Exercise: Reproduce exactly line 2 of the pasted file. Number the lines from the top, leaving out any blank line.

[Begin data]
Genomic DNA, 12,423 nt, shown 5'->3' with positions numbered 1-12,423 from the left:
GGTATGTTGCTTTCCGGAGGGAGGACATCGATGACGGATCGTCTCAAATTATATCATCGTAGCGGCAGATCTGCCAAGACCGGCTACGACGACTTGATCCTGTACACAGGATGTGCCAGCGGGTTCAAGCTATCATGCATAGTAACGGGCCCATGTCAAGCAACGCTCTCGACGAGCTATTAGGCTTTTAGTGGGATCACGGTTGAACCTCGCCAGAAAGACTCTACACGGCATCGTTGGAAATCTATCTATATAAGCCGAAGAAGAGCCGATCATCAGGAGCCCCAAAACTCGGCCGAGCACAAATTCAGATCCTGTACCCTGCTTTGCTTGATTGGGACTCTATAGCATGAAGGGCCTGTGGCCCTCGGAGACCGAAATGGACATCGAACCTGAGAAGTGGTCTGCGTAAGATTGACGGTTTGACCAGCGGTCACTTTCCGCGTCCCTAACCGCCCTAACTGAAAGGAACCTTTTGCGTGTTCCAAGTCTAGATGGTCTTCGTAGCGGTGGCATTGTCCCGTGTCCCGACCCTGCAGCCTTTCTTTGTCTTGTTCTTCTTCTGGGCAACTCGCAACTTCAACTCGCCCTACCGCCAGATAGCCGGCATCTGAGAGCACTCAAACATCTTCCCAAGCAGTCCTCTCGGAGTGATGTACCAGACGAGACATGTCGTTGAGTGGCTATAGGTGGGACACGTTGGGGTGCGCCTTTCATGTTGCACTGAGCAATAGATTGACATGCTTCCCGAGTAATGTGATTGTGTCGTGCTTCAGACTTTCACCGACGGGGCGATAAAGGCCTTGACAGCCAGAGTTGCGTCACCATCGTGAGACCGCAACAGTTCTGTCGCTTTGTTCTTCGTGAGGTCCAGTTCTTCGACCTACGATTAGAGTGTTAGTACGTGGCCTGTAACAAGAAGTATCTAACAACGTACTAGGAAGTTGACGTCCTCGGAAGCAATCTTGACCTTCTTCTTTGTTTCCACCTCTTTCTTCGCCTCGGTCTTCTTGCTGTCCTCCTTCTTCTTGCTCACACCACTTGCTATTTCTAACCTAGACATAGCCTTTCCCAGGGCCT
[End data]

GGTATGTTGCTTTCCGGAGGGAGGACATCGATGACGGATCGTCTCAAATTATATCATCGTAGCGGCAGATCTGCCAAGACCGGCTACGACGACTTGATCCTGTACACAGGATGTGCCAGCGGGTTCAAGCTATCATGCATAGTAACGGGCCCATGTCAAGCAACGCTCTCGACGAGCTATTAGGCTTTTAGTGGGATCACGGTTGAACCTCGCCAGAAAGACTCTACACGGCATCGTTGGAAATCTATCTATATAAGCCGAAGAAGAGCCGATCATCAGGAGCCCCAAAACTCGGCCGAGCACAAATTCAGATCCTGTACCCTGCTTTGCTTGATTGGGACTCTATAGCATGAAGGGCCTGTGGCCCTCGGAGACCGAAATGGACATCGAACCTGAGAAGTGGTCTGCGTAAGATTGACGGTTTGACCAGCGGTCACTTTCCGCGTCCCTAACCGCCCTAACTGAAAGGAACCTTTTGCGTGTTCCAAGTCTAGATGGTCTTCGTAGCGGTGGCATTGTCCCGTGTCCCGACCCTGCAGCCTTTCTTTGTCTTGTTCTTCTTCTGGGCAACTCGCAACTTCAACTCGCCCTACCGCCAGATAGCCGGCATCTGAGAGCACTCAAACATCTTCCCAAGCAGTCCTCTCGGAGTGATGTACCAGACGAGACATGTCGTTGAGTGGCTATAGGTGGGACACGTTGGGGTGCGCCTTTCATGTTGCACTGAGCAATAGATTGACATGCTTCCCGAGTAATGTGATTGTGTCGTGCTTCAGACTTTCACCGACGGGGCGATAAAGGCCTTGACAGCCAGAGTTGCGTCACCATCGTGAGACCGCAACAGTTCTGTCGCTTTGTTCTTCGTGAGGTCCAGTTCTTCGACCTACGATTAGAGTGTTAGTACGTGGCCTGTAACAAGAAGTATCTAACAACGTACTAGGAAGTTGACGTCCTCGGAAGCAATCTTGACCTTCTTCTTTGTTTCCACCTCTTTCTTCGCCTCGGTCTTCTTGCTGTCCTCCTTCTTCTTGCTCACACCACTTGCTATTTCTAACCTAGACATAGCCTTTCCCAGGGCCT